TORONTO -- Ontario’s top public health official says that the province won’t add COVID-19 to the list of nine diseases that public school students must be immunized against after concluding that doing so would place “an additional burden” on public health agencies.

The Immunization of School Pupils Actstipulates that parents must provide their local public health unit with proof that their school-aged child has been immunized against diphtheria, tetanus, polio, measles, mumps rubella, meningitis, whooping cough and chickenpox in order for them to attend an elementary or secondary school.

In recent months there has been increasing pressure on the Ford government to add COVID-19 to the list, including from the chair of the country’s largest school board.

But during a briefing on Thursday, Chief Medical Officer of Health Dr. Kieran Moore revealed that his office has “reviewed” the issue and decided that it would be an “additional burden at present to local public health agencies and parents and students.”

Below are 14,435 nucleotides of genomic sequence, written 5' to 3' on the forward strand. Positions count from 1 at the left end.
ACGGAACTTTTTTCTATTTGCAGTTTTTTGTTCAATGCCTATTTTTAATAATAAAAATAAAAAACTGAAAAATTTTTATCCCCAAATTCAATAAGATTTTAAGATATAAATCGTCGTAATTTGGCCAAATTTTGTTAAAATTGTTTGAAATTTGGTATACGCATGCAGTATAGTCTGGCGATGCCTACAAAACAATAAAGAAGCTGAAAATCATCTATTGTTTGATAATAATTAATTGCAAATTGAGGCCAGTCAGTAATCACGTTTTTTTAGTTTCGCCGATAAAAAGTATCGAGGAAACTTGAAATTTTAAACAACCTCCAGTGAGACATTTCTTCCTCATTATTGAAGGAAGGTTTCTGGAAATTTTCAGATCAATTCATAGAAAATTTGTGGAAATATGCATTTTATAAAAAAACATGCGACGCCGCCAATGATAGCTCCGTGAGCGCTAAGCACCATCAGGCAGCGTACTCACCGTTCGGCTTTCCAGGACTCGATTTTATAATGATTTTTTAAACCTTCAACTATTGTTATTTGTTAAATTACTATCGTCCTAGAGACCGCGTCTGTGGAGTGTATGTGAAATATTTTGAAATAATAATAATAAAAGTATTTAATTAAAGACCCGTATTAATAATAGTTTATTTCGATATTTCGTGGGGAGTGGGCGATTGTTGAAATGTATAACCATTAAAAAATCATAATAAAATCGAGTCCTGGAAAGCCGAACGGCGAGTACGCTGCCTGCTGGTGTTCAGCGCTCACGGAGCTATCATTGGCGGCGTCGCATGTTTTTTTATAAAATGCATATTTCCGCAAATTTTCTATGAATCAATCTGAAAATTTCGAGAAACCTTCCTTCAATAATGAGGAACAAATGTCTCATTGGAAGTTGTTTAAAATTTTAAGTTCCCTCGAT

Instead, he said that his office is working on providing public health units with a list of students in each school and classroom so that they can quickly determine the vaccination status of close contacts in the event of outbreaks.

“It is not going to be integrated into the ISPA at present. We have to look at the trends and the ongoing threat of this virus. If it persists season after season and is an ongoing threat at that point we would review the integration of COVID vaccination status into the ISPA,” he said. “At present our goal was to improve outbreak management in school settings to enable local public health agencies to have the data they need at their fingertips to be able to respond to outbreaks.”

Ontario’s public school boards have reported 4,454 school-related cases of COVID-19 since classes resumed last month.

At this time last year there were only 1,966 confirmed school-related cases.